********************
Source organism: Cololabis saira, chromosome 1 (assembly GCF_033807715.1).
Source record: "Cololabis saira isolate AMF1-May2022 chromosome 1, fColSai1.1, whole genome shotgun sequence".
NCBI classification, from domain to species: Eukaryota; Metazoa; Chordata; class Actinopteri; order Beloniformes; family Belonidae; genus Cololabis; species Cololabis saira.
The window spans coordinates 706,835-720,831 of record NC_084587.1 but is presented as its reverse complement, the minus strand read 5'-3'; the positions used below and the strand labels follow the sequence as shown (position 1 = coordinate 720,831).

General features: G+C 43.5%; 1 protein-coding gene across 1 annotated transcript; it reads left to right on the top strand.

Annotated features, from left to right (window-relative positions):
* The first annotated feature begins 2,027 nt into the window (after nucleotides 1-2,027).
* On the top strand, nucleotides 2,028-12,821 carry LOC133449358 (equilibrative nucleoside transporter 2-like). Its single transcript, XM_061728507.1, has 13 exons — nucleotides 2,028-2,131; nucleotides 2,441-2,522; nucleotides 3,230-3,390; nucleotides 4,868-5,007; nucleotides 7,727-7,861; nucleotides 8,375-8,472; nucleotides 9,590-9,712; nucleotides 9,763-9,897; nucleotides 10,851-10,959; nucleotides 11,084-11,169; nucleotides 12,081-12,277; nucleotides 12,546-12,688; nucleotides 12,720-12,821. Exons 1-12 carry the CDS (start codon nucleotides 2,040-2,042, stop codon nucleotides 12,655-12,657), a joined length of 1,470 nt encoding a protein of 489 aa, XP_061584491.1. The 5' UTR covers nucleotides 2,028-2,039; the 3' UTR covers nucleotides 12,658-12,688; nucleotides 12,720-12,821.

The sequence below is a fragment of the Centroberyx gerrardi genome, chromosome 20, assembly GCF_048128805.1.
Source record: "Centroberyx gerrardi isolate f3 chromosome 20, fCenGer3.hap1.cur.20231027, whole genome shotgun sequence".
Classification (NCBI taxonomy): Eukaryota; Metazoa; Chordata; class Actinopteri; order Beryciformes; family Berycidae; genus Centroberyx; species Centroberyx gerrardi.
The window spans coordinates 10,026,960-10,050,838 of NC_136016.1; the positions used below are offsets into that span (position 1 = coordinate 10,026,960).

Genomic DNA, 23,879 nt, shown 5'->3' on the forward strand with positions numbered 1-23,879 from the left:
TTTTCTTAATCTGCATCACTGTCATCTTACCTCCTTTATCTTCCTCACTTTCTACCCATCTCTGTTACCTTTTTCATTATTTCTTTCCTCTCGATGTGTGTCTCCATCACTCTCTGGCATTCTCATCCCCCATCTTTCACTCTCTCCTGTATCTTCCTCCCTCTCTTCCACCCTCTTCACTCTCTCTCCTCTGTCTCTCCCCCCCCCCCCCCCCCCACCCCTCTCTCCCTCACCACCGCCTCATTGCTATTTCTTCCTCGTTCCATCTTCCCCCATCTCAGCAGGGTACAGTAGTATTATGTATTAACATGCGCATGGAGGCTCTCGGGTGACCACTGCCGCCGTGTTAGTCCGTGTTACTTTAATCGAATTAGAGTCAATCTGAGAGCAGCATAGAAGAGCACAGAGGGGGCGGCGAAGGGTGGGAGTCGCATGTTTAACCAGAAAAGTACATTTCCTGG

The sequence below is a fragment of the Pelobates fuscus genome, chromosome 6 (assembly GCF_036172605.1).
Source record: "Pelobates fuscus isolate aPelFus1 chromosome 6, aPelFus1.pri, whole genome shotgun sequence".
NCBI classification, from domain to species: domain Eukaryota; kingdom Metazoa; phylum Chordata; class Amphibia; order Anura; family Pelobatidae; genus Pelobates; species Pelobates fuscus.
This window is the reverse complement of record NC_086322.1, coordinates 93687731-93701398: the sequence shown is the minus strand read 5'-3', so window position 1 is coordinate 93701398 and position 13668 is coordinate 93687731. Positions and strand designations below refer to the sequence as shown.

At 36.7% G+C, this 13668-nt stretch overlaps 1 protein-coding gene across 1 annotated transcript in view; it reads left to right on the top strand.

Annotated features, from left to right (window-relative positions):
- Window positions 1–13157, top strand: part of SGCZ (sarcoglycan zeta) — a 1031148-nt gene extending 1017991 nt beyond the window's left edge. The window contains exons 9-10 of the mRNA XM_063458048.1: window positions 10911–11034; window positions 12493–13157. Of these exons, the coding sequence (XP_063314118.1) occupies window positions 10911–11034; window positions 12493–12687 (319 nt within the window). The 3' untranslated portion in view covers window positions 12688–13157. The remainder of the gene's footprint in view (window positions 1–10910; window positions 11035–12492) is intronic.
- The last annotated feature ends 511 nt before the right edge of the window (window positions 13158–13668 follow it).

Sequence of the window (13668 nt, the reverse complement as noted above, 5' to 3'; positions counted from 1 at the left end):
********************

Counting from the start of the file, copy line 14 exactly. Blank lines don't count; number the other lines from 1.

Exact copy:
TTTTCTTAATCTGCATCACTGTCATCTTACCTCCTTTATCTTCCTCACTTTCTACCCATCTCTGTTACCTTTTTCATTATTTCTTTCCTCTCGATGTGTGTCTCCATCACTCTCTGGCATTCTCATCCCCCATCTTTCACTCTCTCCTGTATCTTCCTCCCTCTCTTCCACCCTCTTCACTCTCTCTCCTCTGTCTCTCCCCCCCCCCCCCCCCCCACCCCTCTCTCCCTCACCACCGCCTCATTGCTATTTCTTCCTCGTTCCATCTTCCCCCATCTCAGCAGGGTACAGTAGTATTATGTATTAACATGCGCATGGAGGCTCTCGGGTGACCACTGCCGCCGTGTTAGTCCGTGTTACTTTAATCGAATTAGAGTCAATCTGAGAGCAGCATAGAAGAGCACAGAGGGGGCGGCGAAGGGTGGGAGTCGCATGTTTAACCAGAAAAGTACATTTCCTGG